By 2050 around 50% of the UK population will be over the age of 50.
Might it be that a more positive view of ageing is not only effective in reducing negative stereotypes of ageing but can bring about positive health and social benefits?
We have come to recognise discrimination in respect of race, gender, sexuality, religion and disability - older age has yet to receive the same acknowledgement.
The greeting card industry has a role to play and is, sadly, all too often seen to reinforce negative stereotypical views of older age.
“Seniors are often invisible in our society, which is very sad. I don’t think it’s going to stay that way once the baby boomers get older. They are going to become very prevalent in society. They are going to be out there advocating for their rights and the rights of seniors, and as they become more noticeable and out there in society, you’re going to start seeing some changes.”
Source: Applied Social Psychology student Shannon Ellis.
"Age is mind over matter. If you don't mind, it doesn't matter"
Our collection shows that it doesn't always have to be that way...
Cool Cards : Positive Ageing Greeting Cards
Cool Cards Blog: Greeting Cards betray attitudes toward elderly
Google : Positive Ageing
"A 97-year-old man from Dorset is believed to have become Britain's oldest skydiver after jumping out of a plane at 10,000ft (3,048m).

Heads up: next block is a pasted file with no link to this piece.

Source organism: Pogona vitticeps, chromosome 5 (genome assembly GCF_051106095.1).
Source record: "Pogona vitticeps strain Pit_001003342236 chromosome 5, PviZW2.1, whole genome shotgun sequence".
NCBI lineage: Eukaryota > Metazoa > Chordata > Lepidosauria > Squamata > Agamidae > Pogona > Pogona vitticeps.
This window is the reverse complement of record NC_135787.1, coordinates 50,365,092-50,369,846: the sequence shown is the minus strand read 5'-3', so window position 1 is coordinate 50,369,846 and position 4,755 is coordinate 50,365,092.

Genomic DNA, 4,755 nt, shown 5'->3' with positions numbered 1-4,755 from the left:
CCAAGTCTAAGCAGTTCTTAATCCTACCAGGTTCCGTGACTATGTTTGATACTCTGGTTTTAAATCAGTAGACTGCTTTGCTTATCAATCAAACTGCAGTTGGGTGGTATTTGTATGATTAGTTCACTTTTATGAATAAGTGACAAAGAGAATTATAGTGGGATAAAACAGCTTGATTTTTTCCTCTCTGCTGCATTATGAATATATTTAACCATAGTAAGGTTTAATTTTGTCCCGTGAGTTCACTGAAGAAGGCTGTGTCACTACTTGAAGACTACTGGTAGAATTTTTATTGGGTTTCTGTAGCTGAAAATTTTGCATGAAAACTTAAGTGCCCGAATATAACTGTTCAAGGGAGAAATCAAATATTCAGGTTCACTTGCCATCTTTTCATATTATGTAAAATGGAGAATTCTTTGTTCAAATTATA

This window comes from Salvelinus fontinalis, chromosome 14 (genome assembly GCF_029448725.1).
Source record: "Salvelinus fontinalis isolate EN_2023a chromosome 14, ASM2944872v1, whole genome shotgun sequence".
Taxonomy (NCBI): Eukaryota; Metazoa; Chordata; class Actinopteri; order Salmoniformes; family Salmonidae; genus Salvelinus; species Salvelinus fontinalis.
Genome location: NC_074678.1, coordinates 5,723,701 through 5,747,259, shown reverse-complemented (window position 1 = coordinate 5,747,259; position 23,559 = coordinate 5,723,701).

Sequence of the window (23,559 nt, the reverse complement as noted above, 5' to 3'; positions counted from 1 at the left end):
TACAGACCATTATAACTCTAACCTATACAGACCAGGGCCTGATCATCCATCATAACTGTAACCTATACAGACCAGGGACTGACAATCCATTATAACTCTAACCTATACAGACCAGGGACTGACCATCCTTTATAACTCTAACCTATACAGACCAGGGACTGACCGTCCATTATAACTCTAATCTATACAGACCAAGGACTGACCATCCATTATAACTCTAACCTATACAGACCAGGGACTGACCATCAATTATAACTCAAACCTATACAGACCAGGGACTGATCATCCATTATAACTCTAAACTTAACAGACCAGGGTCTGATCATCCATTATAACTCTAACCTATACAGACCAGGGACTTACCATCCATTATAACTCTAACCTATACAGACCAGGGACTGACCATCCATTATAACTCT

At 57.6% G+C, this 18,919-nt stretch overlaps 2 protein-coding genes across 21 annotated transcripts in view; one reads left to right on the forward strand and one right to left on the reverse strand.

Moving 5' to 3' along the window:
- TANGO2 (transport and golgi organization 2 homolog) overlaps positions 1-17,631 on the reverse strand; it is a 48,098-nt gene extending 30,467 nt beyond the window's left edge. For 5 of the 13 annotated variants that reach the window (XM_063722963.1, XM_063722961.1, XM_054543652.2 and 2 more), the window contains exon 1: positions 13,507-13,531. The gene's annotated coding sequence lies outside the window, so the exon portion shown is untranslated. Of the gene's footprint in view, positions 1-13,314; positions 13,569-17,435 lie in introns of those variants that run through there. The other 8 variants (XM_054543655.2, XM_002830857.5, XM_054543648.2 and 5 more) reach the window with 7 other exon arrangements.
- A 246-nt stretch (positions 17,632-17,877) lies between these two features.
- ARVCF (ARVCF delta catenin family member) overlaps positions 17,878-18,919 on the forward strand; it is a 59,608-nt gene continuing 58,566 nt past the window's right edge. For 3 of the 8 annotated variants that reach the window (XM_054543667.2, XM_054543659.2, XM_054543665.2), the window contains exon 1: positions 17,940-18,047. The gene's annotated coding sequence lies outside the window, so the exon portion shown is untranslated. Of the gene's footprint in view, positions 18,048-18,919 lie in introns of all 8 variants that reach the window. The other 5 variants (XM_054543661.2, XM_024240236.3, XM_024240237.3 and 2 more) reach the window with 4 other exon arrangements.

George Moyse, who will celebrate his 98th birthday on Wednesday, landed safely on Salisbury Plain in Wiltshire.
Mr Moyse, of Bournemouth, who was strapped to an instructor, carried out a freefall for the first 5,000ft (1,524m) at nearly 120mph (193kmh).
He is raising money for the Royal National Lifeboat Institution (RNLI).
Mr Moyse was joined by his 43-year-old grandson, Edward Brewer, who also completed a tandem jump in aid of the Royal Air Force Association.
After the jump Mr Moyse said: "It was lovely, I really enjoyed it, I wasn't frightened at all.
"It was the first time but it won't be the last."
Mr Moyse said that he was an outgoing person who put his old age and agility down to luck.
"I do not sit around, I get about, I go for a walk every day and I do my own cooking, washing, ironing, everything," he said. "I have just been lucky to be so agile."
Earlier, Mr Brewer, of Petersfield, Hampshire, said: "This is all my grandfather's idea; he has supported the RNLI all his life so they were the obvious beneficiaries when he decided he really wanted to do the jump."
In 2008, RNLI lifeguards in the south west responded to about 8,400 incidents on the beach, helping nearly 10,000 people and saving 39 lives.
The charity operates more than 230 lifeboat stations in the UK and Ireland and has more than 100 lifeguard units on beaches around the UK"
Source: BBC News - with video